The United States in recent years, has been rocked by protests and debates over issues of systemic racism and inequality. One of the most controversial and divisive issues has been the Pledge of Allegiance, which has been the subject of numerous court cases and public controversies. In this article, we will examine the case of a Black high school student who claims that a teacher pushed her into a wall for not saying the Pledge of Allegiance, even though white students were also not participating.
The incident took place at Windfern High School in Houston, Texas, on February 15, 2021. The student, identified only as “L.T.” to protect her privacy, was in her first-period class when the school’s daily announcement came on, asking students to stand for the Pledge of Allegiance. L.T. did not stand or recite the pledge, as she had done for several years without incident. According to L.T., her teacher, identified as Mrs. Brown, approached her and asked why she was not participating. L.T. explained that she did not feel comfortable reciting the pledge, as she believed that it was disrespectful to her family and ancestors who had suffered under systemic racism and oppression. Mrs. Brown allegedly responded by telling L.T. to “go back to Africa” and then pushing her into a wall.
L.T. immediately reported the incident to the school’s principal and filed a police report. The school district issued a statement condemning the alleged behavior and stating that an investigation was underway. The district also confirmed that students are not required to recite the Pledge of Allegiance and that teachers are not allowed to force them to do so. However, L.T. and her family say that the district has not done enough to address the incident or ensure that it will not happen again.
The case has drawn national attention and sparked a debate about the role of the Pledge of Allegiance in schools and society. Some argue that the pledge is a symbol of national unity and patriotism, and that it is disrespectful not to participate. Others argue that the pledge has a troubled history, particularly for people of color, and that forcing students to recite it goes against the principles of freedom of speech and expression.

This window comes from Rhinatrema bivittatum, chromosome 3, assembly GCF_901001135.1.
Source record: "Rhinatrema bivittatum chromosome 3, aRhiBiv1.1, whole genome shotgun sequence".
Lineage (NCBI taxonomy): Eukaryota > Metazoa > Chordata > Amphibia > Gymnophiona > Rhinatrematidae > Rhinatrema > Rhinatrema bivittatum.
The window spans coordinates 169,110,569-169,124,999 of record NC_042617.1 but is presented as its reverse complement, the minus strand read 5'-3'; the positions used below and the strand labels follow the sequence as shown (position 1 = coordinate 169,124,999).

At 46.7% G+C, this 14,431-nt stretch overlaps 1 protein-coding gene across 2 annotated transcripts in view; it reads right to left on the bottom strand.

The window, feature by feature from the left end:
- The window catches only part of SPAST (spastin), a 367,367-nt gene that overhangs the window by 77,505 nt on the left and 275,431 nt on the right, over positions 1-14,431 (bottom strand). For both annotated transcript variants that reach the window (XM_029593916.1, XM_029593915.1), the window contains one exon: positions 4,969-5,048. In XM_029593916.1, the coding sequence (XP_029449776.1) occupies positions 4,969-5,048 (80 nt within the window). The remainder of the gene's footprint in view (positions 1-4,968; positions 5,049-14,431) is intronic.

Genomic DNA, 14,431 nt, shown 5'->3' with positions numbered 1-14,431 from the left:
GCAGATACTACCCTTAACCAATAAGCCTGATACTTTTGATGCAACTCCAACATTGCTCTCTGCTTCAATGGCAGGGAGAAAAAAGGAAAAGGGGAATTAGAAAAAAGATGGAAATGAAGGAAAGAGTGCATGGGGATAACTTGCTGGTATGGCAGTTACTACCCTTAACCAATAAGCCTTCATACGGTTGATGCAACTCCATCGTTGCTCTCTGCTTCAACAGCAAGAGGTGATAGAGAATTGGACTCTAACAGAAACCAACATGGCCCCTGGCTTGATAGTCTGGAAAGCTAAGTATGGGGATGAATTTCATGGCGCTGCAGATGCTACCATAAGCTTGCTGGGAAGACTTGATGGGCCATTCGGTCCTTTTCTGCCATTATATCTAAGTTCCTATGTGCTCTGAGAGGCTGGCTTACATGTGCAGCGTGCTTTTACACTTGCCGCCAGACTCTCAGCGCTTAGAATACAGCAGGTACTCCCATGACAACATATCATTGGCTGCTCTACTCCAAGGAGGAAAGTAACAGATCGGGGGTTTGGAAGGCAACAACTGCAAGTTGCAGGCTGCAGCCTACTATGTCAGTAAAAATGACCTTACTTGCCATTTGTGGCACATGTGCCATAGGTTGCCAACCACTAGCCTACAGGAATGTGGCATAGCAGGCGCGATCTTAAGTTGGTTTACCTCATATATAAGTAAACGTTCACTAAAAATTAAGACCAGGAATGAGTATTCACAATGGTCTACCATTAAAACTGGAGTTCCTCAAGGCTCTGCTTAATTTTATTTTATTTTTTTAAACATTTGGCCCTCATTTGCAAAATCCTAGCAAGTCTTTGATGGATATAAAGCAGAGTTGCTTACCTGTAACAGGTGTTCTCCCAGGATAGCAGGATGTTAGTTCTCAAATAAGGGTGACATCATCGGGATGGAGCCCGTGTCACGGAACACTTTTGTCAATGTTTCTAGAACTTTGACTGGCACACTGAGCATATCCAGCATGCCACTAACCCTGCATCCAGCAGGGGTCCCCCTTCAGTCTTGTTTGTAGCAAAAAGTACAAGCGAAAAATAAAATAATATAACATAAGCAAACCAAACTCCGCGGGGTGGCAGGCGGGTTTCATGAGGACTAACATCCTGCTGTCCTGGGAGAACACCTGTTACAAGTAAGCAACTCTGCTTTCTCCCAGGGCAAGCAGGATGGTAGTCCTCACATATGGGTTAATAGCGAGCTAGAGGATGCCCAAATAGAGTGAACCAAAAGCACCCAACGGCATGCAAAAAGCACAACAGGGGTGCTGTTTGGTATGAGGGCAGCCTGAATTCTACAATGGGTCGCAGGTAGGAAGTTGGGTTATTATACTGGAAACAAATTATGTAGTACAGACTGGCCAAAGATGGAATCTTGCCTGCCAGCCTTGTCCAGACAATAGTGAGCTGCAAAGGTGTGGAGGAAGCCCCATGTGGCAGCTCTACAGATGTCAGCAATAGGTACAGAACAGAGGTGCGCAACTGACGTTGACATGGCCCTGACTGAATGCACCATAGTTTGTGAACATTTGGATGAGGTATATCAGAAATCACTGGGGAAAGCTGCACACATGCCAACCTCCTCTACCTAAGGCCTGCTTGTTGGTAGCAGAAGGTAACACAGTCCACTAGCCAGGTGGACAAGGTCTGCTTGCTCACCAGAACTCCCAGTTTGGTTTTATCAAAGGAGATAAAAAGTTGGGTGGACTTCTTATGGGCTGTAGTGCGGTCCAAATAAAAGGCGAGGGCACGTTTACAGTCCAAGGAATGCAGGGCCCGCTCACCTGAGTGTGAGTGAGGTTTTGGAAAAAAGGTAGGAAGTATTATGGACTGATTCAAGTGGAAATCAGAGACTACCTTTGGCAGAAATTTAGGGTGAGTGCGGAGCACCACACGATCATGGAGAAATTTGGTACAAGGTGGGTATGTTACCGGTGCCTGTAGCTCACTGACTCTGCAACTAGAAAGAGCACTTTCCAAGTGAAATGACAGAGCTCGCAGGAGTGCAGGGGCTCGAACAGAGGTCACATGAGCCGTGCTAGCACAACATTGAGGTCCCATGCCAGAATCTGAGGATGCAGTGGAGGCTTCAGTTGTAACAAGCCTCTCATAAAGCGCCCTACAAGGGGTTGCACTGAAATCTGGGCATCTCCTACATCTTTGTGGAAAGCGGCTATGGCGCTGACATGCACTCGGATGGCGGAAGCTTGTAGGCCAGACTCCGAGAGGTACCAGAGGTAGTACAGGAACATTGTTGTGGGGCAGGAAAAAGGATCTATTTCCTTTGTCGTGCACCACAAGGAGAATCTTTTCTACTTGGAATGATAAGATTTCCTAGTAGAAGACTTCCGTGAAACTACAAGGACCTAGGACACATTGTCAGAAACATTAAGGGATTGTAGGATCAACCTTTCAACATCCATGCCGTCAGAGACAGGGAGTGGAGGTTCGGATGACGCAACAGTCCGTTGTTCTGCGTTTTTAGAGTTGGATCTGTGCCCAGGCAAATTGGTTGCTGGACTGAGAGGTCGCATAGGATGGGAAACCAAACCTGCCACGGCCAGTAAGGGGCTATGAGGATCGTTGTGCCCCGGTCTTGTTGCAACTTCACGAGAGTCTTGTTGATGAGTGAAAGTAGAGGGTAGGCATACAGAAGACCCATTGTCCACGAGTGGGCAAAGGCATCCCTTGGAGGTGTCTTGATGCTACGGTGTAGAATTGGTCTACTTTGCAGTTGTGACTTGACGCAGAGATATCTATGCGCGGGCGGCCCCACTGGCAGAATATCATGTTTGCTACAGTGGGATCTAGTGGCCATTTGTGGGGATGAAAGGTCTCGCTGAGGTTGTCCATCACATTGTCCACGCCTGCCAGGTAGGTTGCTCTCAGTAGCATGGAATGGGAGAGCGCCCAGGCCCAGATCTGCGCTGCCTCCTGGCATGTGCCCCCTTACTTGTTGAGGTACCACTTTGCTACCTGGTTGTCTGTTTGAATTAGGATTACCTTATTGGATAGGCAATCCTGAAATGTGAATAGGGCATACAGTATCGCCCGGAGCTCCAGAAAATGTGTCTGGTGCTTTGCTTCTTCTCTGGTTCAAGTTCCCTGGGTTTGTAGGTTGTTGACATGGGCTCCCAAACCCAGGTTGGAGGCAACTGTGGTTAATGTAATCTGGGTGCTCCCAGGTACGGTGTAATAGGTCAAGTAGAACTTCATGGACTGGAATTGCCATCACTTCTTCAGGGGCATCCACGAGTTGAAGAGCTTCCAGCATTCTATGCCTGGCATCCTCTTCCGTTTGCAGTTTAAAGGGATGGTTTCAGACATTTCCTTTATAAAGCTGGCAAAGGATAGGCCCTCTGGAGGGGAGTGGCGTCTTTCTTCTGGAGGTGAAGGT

The history of the Pledge of Allegiance is indeed complex and controversial. The pledge was first written in 1892 by Francis Bellamy, a Baptist minister and socialist who believed that it would promote patriotism and unity among Americans. The original version of the pledge did not include the phrase “under God,” which was added in 1954 during the Cold War as a way to distinguish the United States from the officially atheistic Soviet Union. The pledge has been challenged numerous times in court over the years, particularly over the phrase “under God,” which some argue violates the First Amendment’s prohibition against the establishment of religion.
The debate over the Pledge of Allegiance has become particularly heated in recent years, as more and more Americans have become aware of the country’s history of racism and oppression. For many people of color, reciting the pledge is a fraught act that symbolizes a history of exclusion and marginalization. Some have pointed out that the original pledge was written at a time when Jim Crow laws were being enacted across the South and that the phrase “liberty and justice for all” was not meant to include Black Americans. Others have argued that the pledge is a form of nationalist propaganda that promotes blind obedience to the state.
The case of L.T. is just one example of the ongoing controversy over the Pledge of Allegiance. It raises important questions about the role of schools in promoting patriotism and national unity, as well as the responsibilities of teachers and administrators in creating a safe and inclusive learning environment.